Friday, April 06, 2007

"Fun" with Conservapedia

If somehow you haven't yet heard of or visited Conservapedia, by all means, check it out.
The idea behind it is that Wikipedia has an ultra-left leaning bias, and does not properly recognize or give credit to Christian and American beliefs/values. That Wikipedia has been also hijacked my liberal agenda-promoting editors that will not allow such things to be posted. Conservapedia's goal is to be unbiased. Conservapedia is still in its infancy, as evidenced by clicking the "random page" button, which most likely brings you to a page with a one- or two-sentence entry. But it may also stay there. Occasionally you do come across some real jems, which make visiting Conservapedia "fun", or, at least, kind of entertaining.
For example, there is an entry for Unicorn. Did you know that the existence of unicorns is
"controversial"? There is even a drawing of a Unicorn skeleton, and clicking on it details that it represents the remains of a unicorn that perished in the great flood. Which also brings me to the entry for kangaroo. Unfortunately, the statement that kangaroos originated in the middle east has been removed. But you can still see the reasoning in the "origins" section - how else could the kangaroo made it on and off of Noah's Ark? (Interesting side note, there is a link to this very question "How did animals get from the Ark to places such as Australia?" - apparently the criticism that Noah could not have possibly traveled the world collecting animals is put to rest by the answer that he didn't have to - God caused the animals to come to Noah.)
There is a outline of decent length on the origins of the kangaroo. Three paragraphs relating to God's creation of the kangaroo and it's trip on Noah's Ark, and then two sentences on "other" theories, one on the Aboriginal theory that kangaroos were "sung" into existence by their ancestors, and the second on the evolutionary theory that kangaroos evolved from another animal that lived millions of years ago. The aboriginal theory is mentioned first.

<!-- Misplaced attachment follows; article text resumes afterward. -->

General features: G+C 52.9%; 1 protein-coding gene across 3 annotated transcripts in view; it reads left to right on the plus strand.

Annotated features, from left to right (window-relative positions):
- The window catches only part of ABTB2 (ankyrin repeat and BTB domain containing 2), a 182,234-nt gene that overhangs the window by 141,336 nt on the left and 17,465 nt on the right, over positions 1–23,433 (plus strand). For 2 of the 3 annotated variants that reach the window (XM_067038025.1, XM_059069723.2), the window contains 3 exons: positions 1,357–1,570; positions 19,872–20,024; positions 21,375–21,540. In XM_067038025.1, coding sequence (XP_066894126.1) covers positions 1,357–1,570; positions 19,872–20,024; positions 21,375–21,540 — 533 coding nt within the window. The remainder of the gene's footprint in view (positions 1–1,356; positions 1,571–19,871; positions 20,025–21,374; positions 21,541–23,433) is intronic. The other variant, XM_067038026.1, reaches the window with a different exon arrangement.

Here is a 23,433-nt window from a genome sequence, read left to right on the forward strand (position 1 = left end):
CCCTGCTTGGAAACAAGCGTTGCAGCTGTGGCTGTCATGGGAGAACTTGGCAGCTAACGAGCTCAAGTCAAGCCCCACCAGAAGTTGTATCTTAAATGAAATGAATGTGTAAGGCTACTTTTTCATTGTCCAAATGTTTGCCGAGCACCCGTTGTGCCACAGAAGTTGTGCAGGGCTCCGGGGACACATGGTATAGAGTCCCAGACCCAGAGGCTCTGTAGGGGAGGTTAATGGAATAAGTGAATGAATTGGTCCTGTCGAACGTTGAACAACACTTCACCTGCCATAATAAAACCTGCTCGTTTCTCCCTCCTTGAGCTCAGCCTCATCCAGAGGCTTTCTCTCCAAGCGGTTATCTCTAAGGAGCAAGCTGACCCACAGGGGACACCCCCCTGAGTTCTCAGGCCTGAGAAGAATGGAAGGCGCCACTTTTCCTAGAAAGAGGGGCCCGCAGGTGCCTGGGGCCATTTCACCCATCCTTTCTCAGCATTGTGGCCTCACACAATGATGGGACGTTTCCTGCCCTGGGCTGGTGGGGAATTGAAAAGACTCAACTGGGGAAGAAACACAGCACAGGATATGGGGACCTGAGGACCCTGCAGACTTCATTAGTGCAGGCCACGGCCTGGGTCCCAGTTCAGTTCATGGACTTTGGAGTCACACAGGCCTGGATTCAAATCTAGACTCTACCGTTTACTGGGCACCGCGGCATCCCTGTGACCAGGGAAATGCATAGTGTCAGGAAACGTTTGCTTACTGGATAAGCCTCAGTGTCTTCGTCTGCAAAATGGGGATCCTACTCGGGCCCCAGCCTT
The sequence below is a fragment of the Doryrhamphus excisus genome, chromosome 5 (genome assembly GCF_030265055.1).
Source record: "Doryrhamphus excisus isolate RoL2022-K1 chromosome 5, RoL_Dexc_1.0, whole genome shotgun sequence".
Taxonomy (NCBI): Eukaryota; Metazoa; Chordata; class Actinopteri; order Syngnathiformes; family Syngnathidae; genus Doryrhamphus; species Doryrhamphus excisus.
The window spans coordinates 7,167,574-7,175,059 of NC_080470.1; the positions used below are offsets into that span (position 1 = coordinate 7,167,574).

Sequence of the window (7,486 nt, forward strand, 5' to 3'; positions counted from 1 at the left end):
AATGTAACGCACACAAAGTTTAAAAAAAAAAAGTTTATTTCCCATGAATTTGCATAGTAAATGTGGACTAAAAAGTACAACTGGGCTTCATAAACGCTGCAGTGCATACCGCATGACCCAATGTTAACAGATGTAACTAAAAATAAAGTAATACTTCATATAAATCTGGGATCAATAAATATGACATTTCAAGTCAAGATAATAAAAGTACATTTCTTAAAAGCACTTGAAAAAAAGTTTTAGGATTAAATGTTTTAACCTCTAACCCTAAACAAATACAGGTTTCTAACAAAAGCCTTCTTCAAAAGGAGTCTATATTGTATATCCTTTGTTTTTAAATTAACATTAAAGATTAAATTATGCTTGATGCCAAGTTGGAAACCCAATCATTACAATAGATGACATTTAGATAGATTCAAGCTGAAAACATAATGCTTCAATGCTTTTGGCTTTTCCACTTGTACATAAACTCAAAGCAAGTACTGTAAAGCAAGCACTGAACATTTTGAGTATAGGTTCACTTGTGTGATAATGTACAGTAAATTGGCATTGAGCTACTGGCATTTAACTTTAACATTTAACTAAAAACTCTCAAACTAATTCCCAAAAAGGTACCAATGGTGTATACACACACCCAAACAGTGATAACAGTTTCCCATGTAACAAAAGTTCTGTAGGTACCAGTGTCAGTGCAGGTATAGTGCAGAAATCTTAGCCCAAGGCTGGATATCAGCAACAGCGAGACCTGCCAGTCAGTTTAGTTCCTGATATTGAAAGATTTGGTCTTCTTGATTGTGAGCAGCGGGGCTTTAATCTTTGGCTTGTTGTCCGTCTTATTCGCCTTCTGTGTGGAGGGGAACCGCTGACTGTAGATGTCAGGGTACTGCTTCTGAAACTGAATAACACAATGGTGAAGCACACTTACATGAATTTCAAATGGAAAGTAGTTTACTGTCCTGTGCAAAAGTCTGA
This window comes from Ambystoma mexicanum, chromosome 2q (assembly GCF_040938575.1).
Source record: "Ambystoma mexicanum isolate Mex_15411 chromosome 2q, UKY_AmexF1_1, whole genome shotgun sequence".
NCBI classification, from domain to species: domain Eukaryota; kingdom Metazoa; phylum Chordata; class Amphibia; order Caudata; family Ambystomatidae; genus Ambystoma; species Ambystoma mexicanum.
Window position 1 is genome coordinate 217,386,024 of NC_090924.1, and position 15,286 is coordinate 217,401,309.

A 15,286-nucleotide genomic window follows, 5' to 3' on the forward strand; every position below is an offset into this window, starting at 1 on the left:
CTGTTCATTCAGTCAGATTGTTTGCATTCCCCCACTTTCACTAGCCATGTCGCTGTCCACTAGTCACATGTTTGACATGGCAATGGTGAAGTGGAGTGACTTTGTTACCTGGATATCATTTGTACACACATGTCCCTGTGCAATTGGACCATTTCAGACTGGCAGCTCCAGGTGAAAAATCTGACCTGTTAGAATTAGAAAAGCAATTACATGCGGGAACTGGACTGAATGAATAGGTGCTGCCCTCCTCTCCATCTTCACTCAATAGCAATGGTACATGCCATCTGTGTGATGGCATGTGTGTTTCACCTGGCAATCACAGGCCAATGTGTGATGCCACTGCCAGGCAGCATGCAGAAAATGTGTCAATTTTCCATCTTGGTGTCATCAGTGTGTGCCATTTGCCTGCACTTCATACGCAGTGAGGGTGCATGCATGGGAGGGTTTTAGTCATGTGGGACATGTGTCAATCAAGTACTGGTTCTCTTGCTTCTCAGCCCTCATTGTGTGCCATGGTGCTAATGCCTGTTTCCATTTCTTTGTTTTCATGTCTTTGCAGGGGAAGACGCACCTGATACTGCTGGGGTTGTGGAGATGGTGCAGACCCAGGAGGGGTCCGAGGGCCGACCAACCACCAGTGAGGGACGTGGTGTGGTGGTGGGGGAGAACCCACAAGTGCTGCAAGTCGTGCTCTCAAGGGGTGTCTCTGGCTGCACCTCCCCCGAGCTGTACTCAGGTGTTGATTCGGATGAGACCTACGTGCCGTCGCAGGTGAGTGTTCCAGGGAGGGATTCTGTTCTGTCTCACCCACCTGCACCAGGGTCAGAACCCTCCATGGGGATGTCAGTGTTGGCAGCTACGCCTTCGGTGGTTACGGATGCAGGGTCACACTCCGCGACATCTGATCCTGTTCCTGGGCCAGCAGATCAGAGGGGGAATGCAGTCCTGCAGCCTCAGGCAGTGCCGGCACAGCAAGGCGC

If you look up Evolution, there is a lengthy entry, apparently discussing various aspects of the theory of evolution. There are 117 citations/references throughout. However, when you look closely, more than half of these are from the following sources: (35) (9) (6) (4) (3) (2) (1)
and the best, (1)

Clearly, these are the foremost authorities on Evolution.

Lastly, as a nod to the conservative American flavor of conservapedia, without the religious aspect, see the conservapedia entry for Heath Evans, a player in the national football league, and a relatively obscure one at that. I happened upon it from the random search. His entry contains 491 words. I then looked up Sigmund Freud and Charles Dickens, out of curiosity. Freud garners 212 words, and there isn't even an entry for Dickens. To be fair (or, rather, liberal-biased), I compared Wikipedia's entries for the three above:
Heath Evans 437 words
, Sigmund Freud 9064 words, Charles Dickens 6047 words

Update: Also check out the entry for Beta Decay The only reference is "
Wile, Dr. Jay L. Exploring Creation With Physical Science. Apologia Educational Ministries, Inc. 1999, 2000"

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